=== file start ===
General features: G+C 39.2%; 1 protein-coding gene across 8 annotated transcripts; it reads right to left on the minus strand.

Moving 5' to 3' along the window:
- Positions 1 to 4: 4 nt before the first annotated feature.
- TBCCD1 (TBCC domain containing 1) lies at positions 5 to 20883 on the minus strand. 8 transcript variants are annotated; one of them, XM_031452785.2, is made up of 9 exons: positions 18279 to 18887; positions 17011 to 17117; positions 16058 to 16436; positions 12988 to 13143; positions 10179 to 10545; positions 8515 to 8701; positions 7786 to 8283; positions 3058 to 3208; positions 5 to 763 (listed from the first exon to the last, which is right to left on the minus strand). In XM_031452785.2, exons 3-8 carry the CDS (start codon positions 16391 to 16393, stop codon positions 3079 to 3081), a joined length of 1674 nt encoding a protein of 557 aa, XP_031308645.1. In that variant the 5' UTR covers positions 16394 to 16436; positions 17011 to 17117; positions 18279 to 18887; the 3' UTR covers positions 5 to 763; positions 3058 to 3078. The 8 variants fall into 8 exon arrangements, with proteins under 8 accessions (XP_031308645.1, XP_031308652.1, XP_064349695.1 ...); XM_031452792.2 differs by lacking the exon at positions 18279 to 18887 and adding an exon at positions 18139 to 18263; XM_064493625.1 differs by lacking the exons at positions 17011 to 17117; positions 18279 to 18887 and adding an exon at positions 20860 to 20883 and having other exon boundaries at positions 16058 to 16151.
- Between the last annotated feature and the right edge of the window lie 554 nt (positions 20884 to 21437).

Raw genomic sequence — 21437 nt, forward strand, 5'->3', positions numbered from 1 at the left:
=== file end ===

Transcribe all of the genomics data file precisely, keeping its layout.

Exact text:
General features: G+C 39.2%; 1 protein-coding gene across 8 annotated transcripts; it reads right to left on the minus strand.

Moving 5' to 3' along the window:
- Positions 1 to 4: 4 nt before the first annotated feature.
- TBCCD1 (TBCC domain containing 1) lies at positions 5 to 20883 on the minus strand. 8 transcript variants are annotated; one of them, XM_031452785.2, is made up of 9 exons: positions 18279 to 18887; positions 17011 to 17117; positions 16058 to 16436; positions 12988 to 13143; positions 10179 to 10545; positions 8515 to 8701; positions 7786 to 8283; positions 3058 to 3208; positions 5 to 763 (listed from the first exon to the last, which is right to left on the minus strand). In XM_031452785.2, exons 3-8 carry the CDS (start codon positions 16391 to 16393, stop codon positions 3079 to 3081), a joined length of 1674 nt encoding a protein of 557 aa, XP_031308645.1. In that variant the 5' UTR covers positions 16394 to 16436; positions 17011 to 17117; positions 18279 to 18887; the 3' UTR covers positions 5 to 763; positions 3058 to 3078. The 8 variants fall into 8 exon arrangements, with proteins under 8 accessions (XP_031308645.1, XP_031308652.1, XP_064349695.1 ...); XM_031452792.2 differs by lacking the exon at positions 18279 to 18887 and adding an exon at positions 18139 to 18263; XM_064493625.1 differs by lacking the exons at positions 17011 to 17117; positions 18279 to 18887 and adding an exon at positions 20860 to 20883 and having other exon boundaries at positions 16058 to 16151.
- Between the last annotated feature and the right edge of the window lie 554 nt (positions 20884 to 21437).

Raw genomic sequence — 21437 nt, forward strand, 5'->3', positions numbered from 1 at the left: